Smart TV makers have decided to bury their competitive hatchet and form an alliance to develop common standards for connected TV, and avoid the format wars that have bogged down previous emerging technologies in the broadcasting sphere.
In doing so, they recognize that they have more to gain than lose by joining forces to take on established pay TV operators with hybrid services. The aim is to stimulate development of innovative apps that combine the strengths of both broadcast TV and the Internet to provide content and viewing options associated with a show being broadcast. The Smart TV alliance is aiming to capitalize on the relatively closed nature of emerging hybrid platforms such as HbbTV, which are largely controlled by broadcasters and have been criticized by app developers for being insufficiently open.
The Smart TV Alliance has been founded by South Korean based LG Electronics, and TP Vision, which was set up by Philips to market and sell its TVs in partnership with Taiwanese-based TPV Technology. All the other major smart TV makers have been invited to join, and early indications are that most will. To do so, smart TV makers such as Samsung, Sony and Panasonic, as well as the two founding Smart TV Alliance members, will have to give up exploiting proprietary technologies to create a closed ecosystem and lock consumers into their products.
Many of the key standards already exist, such as HTML5 for structuring and presenting content over the web. The Smart TV Alliance is building on these to provide a common software development kit (SDK) that can be used to develop apps that will run on any smart TV. This will be the critical component of the Smart TV Alliance platform, conforming to its motto of "build once, run everywhere." The hope is that the SDK will stimulate app development by enabling developers to create single versions of apps that will run on all compliant Smart TVs.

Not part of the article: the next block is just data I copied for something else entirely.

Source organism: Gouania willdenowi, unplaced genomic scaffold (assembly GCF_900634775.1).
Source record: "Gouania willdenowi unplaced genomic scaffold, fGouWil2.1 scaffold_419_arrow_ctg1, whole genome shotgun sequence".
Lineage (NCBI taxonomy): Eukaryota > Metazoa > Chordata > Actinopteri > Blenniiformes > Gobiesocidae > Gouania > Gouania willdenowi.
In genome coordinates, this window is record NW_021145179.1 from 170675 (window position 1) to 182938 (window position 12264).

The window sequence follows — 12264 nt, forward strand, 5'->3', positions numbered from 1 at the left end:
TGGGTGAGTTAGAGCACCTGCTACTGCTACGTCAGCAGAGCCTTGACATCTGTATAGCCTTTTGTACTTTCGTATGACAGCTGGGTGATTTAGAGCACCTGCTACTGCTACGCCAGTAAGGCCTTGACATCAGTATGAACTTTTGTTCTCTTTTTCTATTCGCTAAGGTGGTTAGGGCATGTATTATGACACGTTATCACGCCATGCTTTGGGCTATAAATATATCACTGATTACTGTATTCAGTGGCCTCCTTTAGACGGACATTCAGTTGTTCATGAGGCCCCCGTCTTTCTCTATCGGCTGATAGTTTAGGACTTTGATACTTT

The SDK is already available on the Smart TV Alliance website, which developers can download free of charge and use to build applications. It is based on open web technologies including HTML5, insulating compliant web applications from the underlying TV hardware.
The Smart TV Alliance plans to build on this first version and announce specifications for SDK 2.0, followed by the actual SDK 2.0 software release, at the end of 2012. This will clear the way for developers to create applications for a new generation of TV sets from participating Alliance members in 2013.
“Before today, the Smart TV industry was a very difficult market for both TV manufacturers and application developers as TVs from different brands used different platforms and technologies,” said Bong-seok Kwon of LG Electronics, president of the Smart TV Alliance. “Smart TV Alliance creates a larger playing field which encourages developers to create more and better TV applications, at the same time giving manufacturers and consumers the richest source of movies-on-demand, music services, games, social networking and more.”
Smart TV makers had become aware that, as connected TVs become commonplace, the market could enter another format war if they persisted with their proprietary platforms. This has happened at least twice before, most recently in the battle between HD DVD and Blu-Ray, won by the latter, and earlier in the famous drawn out victory of VHS over Betamax for video formats in the 1970s and 1980s. The TV makers have concluded that nobody gained ultimately from these battles, which merely held back progress.
Aware that consumers were among the losers during these past battles, the Smart TV Alliance has also addressed that sector as well as developers, with the idea that there will be a general app store in future, not confined to one TV platform.
The main question to be resolved is whether all the main manufacturers sign up, which will decide the ultimate fate of the Smart Alliance. The attitude of major parties such as Microsoft, Google and Apple will also be significant.